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Hyponatremia (Low Level of Sodium in the Blood)

By

James L. Lewis, III

, MD, Brookwood Baptist Health and Saint Vincent’s Ascension Health, Birmingham

Last full review/revision Apr 2020| Content last modified Apr 2020
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NOTE: This is the Consumer Version. DOCTORS: Click here for the Professional Version
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In hyponatremia, the level of sodium in blood is too low.

  • A low sodium level has many causes, including consumption of too many fluids, kidney failure, heart failure, cirrhosis, and use of diuretics.

  • Symptoms result from brain dysfunction.

  • At first, people become sluggish and confused, and if hyponatremia worsens, they may have muscle twitches and seizures and become progressively unresponsive.

  • The diagnosis is based on blood tests to measure the sodium level.

  • Restricting fluids and stopping use of diuretics can help, but severe hyponatremia is an emergency requiring use of drugs, intravenous fluids, or both.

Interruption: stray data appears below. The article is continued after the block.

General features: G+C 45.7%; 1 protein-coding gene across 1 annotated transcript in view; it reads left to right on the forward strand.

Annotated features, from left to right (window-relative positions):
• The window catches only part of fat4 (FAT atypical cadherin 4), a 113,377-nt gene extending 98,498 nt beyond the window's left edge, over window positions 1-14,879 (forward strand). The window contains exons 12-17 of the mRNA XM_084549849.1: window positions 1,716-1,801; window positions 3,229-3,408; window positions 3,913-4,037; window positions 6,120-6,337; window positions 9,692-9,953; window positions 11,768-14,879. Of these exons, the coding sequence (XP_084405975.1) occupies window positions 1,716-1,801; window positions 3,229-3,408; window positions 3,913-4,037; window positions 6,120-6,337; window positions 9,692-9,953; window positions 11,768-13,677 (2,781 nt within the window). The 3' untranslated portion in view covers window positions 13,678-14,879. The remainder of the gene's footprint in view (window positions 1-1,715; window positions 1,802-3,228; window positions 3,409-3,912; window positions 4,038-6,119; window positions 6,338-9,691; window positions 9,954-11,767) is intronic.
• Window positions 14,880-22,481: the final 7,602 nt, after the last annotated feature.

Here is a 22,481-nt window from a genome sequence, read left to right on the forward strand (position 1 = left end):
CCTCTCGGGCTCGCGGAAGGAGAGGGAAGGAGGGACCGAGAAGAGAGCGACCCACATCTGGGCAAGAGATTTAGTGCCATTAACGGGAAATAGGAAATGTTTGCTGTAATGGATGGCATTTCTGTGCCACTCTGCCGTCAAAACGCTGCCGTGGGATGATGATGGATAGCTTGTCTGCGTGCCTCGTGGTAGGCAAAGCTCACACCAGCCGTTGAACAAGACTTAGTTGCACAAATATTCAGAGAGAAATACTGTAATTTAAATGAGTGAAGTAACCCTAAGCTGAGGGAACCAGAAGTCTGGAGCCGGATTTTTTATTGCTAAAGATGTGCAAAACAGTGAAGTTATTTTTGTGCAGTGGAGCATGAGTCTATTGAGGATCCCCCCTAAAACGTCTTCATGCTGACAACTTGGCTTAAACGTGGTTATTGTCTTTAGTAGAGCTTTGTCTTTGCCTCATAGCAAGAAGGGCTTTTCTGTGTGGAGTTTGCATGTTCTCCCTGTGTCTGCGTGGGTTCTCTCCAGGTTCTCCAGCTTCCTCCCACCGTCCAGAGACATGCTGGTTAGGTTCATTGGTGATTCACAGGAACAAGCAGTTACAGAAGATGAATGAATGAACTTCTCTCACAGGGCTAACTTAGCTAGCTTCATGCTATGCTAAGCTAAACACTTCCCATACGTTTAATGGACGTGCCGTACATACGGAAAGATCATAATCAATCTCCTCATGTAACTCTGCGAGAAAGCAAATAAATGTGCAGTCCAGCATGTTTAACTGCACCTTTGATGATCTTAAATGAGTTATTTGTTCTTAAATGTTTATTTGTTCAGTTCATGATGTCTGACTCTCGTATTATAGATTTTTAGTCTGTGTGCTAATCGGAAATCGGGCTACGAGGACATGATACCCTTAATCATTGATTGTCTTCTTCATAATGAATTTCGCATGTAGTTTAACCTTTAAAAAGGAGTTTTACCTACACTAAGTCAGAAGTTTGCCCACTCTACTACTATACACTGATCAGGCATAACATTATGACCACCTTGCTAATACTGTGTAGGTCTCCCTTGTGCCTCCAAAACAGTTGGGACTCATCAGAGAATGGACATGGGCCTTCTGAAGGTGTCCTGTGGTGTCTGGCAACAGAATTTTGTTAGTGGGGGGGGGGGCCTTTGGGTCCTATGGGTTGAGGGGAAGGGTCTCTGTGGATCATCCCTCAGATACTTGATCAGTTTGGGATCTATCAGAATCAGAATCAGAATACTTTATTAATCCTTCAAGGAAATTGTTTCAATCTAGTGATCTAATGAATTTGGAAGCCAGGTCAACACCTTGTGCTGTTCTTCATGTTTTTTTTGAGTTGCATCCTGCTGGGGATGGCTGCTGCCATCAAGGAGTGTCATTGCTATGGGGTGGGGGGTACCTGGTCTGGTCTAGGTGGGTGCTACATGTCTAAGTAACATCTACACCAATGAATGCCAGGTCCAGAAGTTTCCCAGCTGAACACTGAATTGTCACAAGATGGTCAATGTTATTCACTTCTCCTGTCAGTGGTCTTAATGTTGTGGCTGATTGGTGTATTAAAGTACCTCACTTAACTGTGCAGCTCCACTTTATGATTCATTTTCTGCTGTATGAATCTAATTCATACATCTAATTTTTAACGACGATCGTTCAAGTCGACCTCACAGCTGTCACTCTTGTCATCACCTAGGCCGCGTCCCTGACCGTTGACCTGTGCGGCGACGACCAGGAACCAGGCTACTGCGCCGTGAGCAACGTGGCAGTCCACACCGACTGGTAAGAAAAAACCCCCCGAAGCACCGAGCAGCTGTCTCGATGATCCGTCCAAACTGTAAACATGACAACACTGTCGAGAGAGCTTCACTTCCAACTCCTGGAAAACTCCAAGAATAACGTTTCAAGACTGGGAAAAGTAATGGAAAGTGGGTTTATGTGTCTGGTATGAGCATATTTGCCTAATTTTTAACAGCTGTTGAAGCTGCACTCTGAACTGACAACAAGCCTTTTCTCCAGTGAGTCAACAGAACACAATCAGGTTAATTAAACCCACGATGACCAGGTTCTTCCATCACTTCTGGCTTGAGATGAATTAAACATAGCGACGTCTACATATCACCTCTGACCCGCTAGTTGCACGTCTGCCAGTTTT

Causes

Hyponatremia occurs when the body contains too little sodium for the amount of fluid it contains. The body may have too much, too little, or a normal amount of fluid. In all cases, however, sodium is diluted. For example, people with severe vomiting or diarrhea lose sodium. If they replace their fluid losses with just water, sodium is diluted.

Disorders, such as kidney disorders (for example, glomerulonephritis) and other disorders (for example, cirrhosis, and heart failure), can cause the body to retain sodium and fluid. Often the body retains more fluid than sodium, which means the sodium is diluted.

Certain conditions may cause people to drink too much water (polydipsia), which can contribute to the development of hyponatremia.

Thiazide diuretics (sometimes called water pills) are a common cause of hyponatremia. These drugs increase sodium excretion, which increases water excretion. Thiazide diuretics are usually well-tolerated but can cause hyponatremia in people prone to low sodium, particularly the elderly.

Role of vasopressin

Vasopressin (also called antidiuretic hormone) is a substance naturally produced in the body that helps regulate the amount of water in the body by controlling how much water is excreted by the kidneys. Vasopressin decreases water excretion by the kidneys, which retains more water in the body and dilutes the sodium. The pituitary gland produces and releases vasopressin when the blood volume (amount of fluid in the blood vessels) or blood pressure goes down or when levels of electrolytes (such as sodium) become too high.

Pain, stress, exercise, a low blood sugar level, and certain disorders of the heart, thyroid gland, kidneys, or adrenal glands can stimulate the release of vasopressin from the pituitary gland. The following are some of the drugs that stimulate the release of vasopressin or enhance its action at the kidney:

  • Chlorpropamide (which lowers the blood sugar level)